How To Innovate In a World Driven By Speed, Ease, and Convenience With Shep Hyken
Next Time Converts to a Lifetime of Loyalty
As consumers, we pay a lot for convenience. We want it faster, at our doorsteps, easier to handle… you get the point. So how do you innovate in a world driven by speed and ease? In a lot of ways. Inside LaunchStreet guest Shep Hyken shows why disruption and loyalty are important to success and how to innovate in a customer-oriented world. We dig into the six principles in his book, The Convenience Revolution, and how to implement them to innovate and stand out.
Listen now to this episode on Inside LaunchStreet:
[3:04] Shep’s innovator archetype is futuristic collaborative. He is able to create tomorrow’s opportunities.
[3:48] You might be surprised to learn that Shep has lots of interesting interests. He’s a golfing, ice hockey playing musician.
[5:45] Shep grew up learning about customer service when he was a young magician.
[5:57] Shep discusses the difference between customer service and customer experience.
[9:09] How you do build the customer service mindset internally? Listen in as Shep shares a customer service example of luggage. He talks about the journey mapping experience. Tamara reminds listeners that every employee needs to understand how their service impacts everything downstream.
[14:10] Get introduced to the concept of “moments of innovation.”
[17:10] Why is innovation in customer service so important? The ends haven’t changed in customer service but the middle has. Companies have figured out an easier solution. Shep discusses how technology can help technology can help drive conveniences. Innovation makes it easier for the customer. It saves them time, gets rid of friction.
[20:12] Shep’s book, The Convenience Revolution: How to Deliver a Customer Service Experience that Disrupts the Competition and Creates Fierce Loyalty, discusses six principles that help to deliver a customer service experience that disrupts the competition and creates fierce loyalty. He points out how Amazon excels at all six principles. Shep talks about the Amazon dash button. This allows the consumer to order the product that’s directly linked to the dash button.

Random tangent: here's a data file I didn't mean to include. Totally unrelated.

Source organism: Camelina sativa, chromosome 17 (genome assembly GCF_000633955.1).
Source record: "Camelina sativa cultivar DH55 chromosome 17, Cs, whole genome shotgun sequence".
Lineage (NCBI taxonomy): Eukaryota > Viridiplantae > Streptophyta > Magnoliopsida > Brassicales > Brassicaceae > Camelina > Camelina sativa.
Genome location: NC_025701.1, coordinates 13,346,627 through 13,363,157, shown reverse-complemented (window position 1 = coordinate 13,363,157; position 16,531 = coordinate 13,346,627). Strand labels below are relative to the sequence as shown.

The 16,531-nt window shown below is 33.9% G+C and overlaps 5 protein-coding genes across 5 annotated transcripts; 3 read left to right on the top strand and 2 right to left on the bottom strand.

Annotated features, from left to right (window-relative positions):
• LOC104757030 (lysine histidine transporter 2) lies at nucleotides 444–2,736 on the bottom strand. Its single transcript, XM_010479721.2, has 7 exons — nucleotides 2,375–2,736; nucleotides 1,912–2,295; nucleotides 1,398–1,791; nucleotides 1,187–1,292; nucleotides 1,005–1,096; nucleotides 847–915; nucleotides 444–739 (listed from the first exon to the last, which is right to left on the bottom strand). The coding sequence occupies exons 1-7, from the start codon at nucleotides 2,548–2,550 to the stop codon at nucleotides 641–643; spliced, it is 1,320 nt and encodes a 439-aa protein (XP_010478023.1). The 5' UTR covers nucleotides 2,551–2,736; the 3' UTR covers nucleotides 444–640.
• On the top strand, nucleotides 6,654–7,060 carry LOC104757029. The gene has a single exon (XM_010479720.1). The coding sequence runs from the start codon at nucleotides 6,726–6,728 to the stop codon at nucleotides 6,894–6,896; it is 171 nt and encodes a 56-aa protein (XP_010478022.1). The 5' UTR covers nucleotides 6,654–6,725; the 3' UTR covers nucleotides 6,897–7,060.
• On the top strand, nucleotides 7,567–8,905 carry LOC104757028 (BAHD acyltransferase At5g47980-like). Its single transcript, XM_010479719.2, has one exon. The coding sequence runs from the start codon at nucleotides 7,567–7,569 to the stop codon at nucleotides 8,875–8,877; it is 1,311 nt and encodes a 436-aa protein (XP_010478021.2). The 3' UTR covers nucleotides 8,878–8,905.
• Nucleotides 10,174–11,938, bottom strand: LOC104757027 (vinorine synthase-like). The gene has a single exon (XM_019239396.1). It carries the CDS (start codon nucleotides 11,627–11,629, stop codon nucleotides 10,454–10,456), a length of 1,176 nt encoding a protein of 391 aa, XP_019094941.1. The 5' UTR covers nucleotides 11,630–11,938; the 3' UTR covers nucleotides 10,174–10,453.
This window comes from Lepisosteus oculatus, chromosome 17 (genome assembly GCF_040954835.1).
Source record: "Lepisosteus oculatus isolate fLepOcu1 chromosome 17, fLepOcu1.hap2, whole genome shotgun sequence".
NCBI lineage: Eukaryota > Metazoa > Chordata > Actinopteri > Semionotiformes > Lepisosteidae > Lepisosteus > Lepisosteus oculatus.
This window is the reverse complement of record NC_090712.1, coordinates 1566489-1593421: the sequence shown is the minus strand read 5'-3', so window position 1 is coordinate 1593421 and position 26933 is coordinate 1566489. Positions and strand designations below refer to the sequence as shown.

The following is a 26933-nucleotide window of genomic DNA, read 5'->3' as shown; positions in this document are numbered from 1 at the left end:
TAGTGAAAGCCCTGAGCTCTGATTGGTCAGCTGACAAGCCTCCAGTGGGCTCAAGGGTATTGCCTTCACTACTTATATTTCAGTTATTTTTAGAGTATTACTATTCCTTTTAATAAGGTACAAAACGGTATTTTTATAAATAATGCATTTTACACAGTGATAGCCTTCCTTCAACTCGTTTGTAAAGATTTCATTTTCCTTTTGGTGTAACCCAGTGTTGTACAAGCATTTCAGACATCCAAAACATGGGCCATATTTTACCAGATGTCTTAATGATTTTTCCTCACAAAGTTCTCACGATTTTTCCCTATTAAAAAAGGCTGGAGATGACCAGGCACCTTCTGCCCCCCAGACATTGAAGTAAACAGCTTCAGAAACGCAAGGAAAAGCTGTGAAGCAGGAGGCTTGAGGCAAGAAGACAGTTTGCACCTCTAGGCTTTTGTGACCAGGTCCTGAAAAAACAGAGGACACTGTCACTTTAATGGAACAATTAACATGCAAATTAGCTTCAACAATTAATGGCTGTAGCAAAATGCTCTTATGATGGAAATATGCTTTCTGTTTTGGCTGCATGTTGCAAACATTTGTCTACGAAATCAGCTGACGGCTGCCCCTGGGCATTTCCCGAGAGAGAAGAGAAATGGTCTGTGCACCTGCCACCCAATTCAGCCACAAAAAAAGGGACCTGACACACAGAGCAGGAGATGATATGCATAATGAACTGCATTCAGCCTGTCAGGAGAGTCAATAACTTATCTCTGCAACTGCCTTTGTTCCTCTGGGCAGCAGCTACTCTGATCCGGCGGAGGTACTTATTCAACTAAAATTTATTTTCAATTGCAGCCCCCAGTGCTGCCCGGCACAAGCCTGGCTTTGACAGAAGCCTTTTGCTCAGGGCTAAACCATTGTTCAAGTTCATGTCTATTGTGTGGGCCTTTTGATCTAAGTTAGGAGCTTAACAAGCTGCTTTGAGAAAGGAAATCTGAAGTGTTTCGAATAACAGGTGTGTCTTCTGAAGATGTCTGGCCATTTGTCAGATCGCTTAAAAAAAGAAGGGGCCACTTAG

[24:54] Tamara discusses the biometric airport scanning that Delta is using. Technology is driving extreme convenience. Shep shares the innovation story about Houston Airport. People were complaining about how long it took to get the baggage. So, they gave the people a longer walk to get to the baggage claim!
[26:57] Why does the book title contain the words disruption and loyalty in the same title? Learn the power of the word “always.” Shep encourages listeners to stop thinking about loyalty meaning a lifetime. Think instead about right now, what I am doing so they will come back next time. “Next time” converts to a lifetime.
[29:59] Reducing friction is one of the six principles. This principle is important because customers compare you to the best service they have ever received. Tamara and Shep discuss taxi service before UBER created a friction-free experience.
[35:27] Shep and Tamara talk about the benefits of using Clear screening at airports. It reduces friction in travel and provides a better experience.
[37:10] Principle number 4 in Shep’s book is subscription. Shep shares the success of the Netflix subscription model. Subscriptions are a powerful way to provide convenience.
[43:24] Shep was surprised at how much innovation he discovered while writing the book. He discovered a convenience store on wheels without a driver! Tamara cautions listeners that failed businesses often provide us with stepping stones. We need to look at the patterns and the trends.
[46:00] One of the last chapters in the book discusses sometimes you have to stop trying to be convenient. Jeff Bezos knows when something is failing, you have to get out of it.
[48:44] Shep recently wrote an article about the importance of being different, not better. Tamra and Shep discuss this truth.
[50:33] Shep was surprised how many companies aren’t practicing the six ideas in his book. They aren’t thinking about the customers. Tamara and Shep discuss how the rising tide lifts all boats. Competition is good among businesses. Everybody benefits.
[54:44] Shep suggests that listeners complete the customer mapping project and get everyone involved in creating a better experience.